In one of my January blogs I revisited Ten Things Seniors Need (October 15, 2011) and today in desperate need of inspiration (a thought worthy of its own blog) I dug back into the original list for inspiration. Item number eight’s brief description of the importance of having hobbies notes the purpose of the hobby is to keep busy.
Perhaps that purpose is too limiting. A person can keep busy playing solitaire, watching TV or mopping the floor. None of these activities could legitimately be called hobbies. My original blog mentioned purposeful activities to keep a person sharp and interesting. But that definition is not very enlightening. Advice that is often given in my writing group is: show, don’t tell. With that advice in mind I will try to breakdown one of my hobbies and show how a simple hobby is really a very complex process with many unexpected benefits and activities.
Refinishing Cigar Boxes
Many years ago a co-worker gave me a wooden cigar box that her husband refinished. She told me to put it on my desk to store pens, pencils, paper clips and other small items. It would keep my desk neat and be an attractive accessory. I left that position and put the box on my home desk with the same purpose. Now I store flash drives and other small computer related items in it. I looked at that box every day since she gave it to me and thought someday I’ll make one myself.
Recently that desire came to fruition. A current co-worker is a cigar aficionado and I came into the possession of a few unfinished boxes. My experimentation began with a little refresher of my ancient woodworking skills and a visit to the local lumber center. The purchase of a small orbital sander, sander paper, several small paint brushes and a variety of stains rounded out step one.
One Saturday I cleared a space on my work bench and began. The initial steps included removing old labels and sanding the box smooth. Next the stain was applied. After the stain dried the finish was further smoothed with steel wool, then a second coat of stain applied. The end result was a box with an uneven coat of stain and a few bubbles. But I could see the potential and techniques that needed refining.
Subsequent boxes came out a lot better. I gave a few boxes to my young niece and nephew. My nephew excitedly asked if he could do them with me. After the acquisition of a few more boxes he came over one morning and we worked on those boxes. Now I was beyond learning, I was teaching, another unexpected result.
Sporadically I have been collecting and working on boxes. The process is surprisingly simple but still requires attention to details: prepare carefully, work clean and allow time between steps. A six or eight inch square box might take two days to complete.
At a recent neighborhood garage sale I asked if they had any cigar boxes and was rewarded with a different item. They had a small, dried up, warped box of unknown origin. I bought it for a dollar. It sat on my work bench for several weeks while I looked at it and tried to figure a method for restoration. Another run to the store for some hardware, wood glue and a dark stain was needed. I disassembled the box, sanded the individual pieces and glued the box back together. A few very small holes were drilled and tiny brass nails used to secure the top to the sides. The box was stained in sections, reassembled and two brass screws and nuts were used to plug two holes. The completed box now sported a dark finish to hide the imperfections from age and wear. My wife looked at the plugged two holes, one in the front and the other in the rear, and declared that the original purpose of the box was probably a card catalog from a library or a recipe box. The holes were for the rod that prevented the cards from being removed. I tested the idea by putting a 3 x 5 index card into the box, a perfect fit.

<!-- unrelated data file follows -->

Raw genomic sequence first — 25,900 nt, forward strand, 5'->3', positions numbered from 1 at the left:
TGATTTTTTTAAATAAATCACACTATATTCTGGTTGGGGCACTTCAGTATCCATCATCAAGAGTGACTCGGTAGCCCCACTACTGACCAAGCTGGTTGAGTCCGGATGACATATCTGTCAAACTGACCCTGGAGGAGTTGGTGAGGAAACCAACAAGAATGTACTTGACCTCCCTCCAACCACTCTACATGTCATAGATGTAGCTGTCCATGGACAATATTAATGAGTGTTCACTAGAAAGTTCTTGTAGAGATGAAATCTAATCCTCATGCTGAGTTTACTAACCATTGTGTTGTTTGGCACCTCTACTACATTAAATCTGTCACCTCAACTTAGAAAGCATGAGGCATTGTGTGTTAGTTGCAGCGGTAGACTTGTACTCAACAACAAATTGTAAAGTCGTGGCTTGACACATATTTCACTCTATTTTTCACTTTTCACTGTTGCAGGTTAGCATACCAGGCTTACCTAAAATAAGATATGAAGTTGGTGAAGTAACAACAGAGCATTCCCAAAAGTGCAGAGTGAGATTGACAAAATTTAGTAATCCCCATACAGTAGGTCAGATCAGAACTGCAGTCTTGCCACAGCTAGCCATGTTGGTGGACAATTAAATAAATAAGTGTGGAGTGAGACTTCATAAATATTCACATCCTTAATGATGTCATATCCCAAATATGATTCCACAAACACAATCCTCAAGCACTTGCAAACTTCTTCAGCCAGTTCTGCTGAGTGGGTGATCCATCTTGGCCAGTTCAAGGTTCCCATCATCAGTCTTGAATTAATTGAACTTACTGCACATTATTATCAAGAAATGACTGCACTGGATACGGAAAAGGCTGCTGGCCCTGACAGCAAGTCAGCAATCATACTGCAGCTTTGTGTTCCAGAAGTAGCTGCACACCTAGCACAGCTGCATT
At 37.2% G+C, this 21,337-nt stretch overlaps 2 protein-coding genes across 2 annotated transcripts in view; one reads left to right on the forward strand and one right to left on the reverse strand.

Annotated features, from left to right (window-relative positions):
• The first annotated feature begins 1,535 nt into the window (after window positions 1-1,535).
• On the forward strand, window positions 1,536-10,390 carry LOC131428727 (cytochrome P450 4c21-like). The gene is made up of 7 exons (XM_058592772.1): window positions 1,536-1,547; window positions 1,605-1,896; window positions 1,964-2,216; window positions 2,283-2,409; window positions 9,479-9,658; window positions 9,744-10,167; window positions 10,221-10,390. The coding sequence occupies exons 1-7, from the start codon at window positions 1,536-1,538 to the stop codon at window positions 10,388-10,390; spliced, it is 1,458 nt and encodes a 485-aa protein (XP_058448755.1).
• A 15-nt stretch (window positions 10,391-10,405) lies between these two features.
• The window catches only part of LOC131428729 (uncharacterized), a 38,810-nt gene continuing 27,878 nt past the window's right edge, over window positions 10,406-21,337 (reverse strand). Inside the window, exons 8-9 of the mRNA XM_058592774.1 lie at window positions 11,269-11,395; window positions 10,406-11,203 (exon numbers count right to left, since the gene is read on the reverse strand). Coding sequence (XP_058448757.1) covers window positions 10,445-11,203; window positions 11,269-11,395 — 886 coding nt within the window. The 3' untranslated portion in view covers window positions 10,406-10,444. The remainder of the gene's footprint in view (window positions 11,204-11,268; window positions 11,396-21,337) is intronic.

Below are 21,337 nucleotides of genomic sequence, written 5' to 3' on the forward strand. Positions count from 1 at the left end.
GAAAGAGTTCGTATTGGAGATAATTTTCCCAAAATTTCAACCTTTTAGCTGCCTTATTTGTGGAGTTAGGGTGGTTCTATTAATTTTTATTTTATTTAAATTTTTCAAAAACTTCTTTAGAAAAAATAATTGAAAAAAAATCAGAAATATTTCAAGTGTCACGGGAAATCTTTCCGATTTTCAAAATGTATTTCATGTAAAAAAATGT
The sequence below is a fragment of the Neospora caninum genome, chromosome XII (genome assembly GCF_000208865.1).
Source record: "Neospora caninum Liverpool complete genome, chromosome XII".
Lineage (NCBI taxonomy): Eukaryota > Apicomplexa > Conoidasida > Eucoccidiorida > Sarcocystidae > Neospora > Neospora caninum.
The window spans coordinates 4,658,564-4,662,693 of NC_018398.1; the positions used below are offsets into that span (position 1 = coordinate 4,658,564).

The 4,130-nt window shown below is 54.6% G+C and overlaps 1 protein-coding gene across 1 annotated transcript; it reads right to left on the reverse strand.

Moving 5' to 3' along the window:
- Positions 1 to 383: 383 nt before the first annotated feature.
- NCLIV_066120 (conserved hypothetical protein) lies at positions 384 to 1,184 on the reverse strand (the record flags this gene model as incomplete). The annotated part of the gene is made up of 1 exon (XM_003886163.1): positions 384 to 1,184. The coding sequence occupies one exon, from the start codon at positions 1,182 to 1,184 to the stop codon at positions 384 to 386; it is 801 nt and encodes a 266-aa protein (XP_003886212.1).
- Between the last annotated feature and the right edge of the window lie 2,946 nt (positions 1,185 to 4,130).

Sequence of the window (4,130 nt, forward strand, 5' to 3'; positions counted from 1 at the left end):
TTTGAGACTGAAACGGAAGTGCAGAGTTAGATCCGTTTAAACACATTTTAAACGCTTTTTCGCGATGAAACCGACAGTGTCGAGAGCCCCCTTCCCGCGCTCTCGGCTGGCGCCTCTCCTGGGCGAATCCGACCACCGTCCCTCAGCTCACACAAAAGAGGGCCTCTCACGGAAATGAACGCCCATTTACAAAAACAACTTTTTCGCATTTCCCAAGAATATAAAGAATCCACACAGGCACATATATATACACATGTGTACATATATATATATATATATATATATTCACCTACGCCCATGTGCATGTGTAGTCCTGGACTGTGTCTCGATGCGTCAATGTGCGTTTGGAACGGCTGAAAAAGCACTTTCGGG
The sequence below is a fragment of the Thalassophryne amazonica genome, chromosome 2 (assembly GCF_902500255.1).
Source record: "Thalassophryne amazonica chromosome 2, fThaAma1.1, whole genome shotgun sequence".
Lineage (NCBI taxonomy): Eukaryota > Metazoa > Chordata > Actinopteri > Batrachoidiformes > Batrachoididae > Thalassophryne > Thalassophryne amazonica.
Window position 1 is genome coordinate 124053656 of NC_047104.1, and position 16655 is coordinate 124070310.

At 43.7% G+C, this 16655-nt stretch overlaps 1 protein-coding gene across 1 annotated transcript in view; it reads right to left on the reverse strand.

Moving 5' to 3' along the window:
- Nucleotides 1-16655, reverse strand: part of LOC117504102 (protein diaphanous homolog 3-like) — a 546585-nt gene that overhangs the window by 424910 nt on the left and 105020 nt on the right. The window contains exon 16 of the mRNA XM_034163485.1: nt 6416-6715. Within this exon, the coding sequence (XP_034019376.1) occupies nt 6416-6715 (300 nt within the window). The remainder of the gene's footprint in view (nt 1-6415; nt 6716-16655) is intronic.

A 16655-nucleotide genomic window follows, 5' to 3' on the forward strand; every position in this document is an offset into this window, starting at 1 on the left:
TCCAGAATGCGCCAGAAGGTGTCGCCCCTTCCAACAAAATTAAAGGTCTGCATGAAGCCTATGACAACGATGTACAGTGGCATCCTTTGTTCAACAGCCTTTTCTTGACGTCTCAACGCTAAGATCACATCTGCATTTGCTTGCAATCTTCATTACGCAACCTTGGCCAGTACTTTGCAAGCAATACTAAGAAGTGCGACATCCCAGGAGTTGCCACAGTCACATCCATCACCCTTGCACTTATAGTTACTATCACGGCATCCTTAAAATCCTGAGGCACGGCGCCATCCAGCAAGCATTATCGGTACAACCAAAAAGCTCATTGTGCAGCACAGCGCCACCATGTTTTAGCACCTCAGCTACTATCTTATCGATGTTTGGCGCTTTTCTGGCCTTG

Last week another co-worker who was cleaning out the household goods of her grandmother brought me another box of unknown use. The box was in excellent condition and was ornately decorated with a carved design. A small label on the bottom of the box and a partial label on the underside of the lid gave a few clues to the boxes history. A brief internet search (with my friend – Google) gave us the answer. In the late 1800’s and early 1900’s wood burning was a popular art form and hobby. The box originally contained a kit of wood burning tools and a stencil. The stencil and tools were used to burn the design onto the box. The tools could later be used with other stencils for other projects. I had an art history lesson.
The box is pristine and the only restoration needed is the application of a clear protective finish to prevent any future damage to the wood.
A simple hobby of refinishing cigar boxes resulted in a wealth of pleasures: relearning old skills, learning new techniques, working with my hands in an artisan fashion, teaching skills to my nephew, searching garage sales for other items to restore and an excuse to go the home center for gadgets (and every man needs gadgets). And of course now I have attractive boxes to put more of stuff in and give as gifts. At one of my favorite Italian restaurants I traded a refinished cigar box for an empty wine crate which I made into a mini bookcase for my 1950’s vintage wood office desk which I refinished many years ago.
I have two painted flying frogs that are in desperate need of refinishing. I am working on the smaller of the two frogs developing a method on how to bring those pieces back to life. From boxes to flying frogs, what a leap!
|Flying frog and two unfinished cigar boxes|
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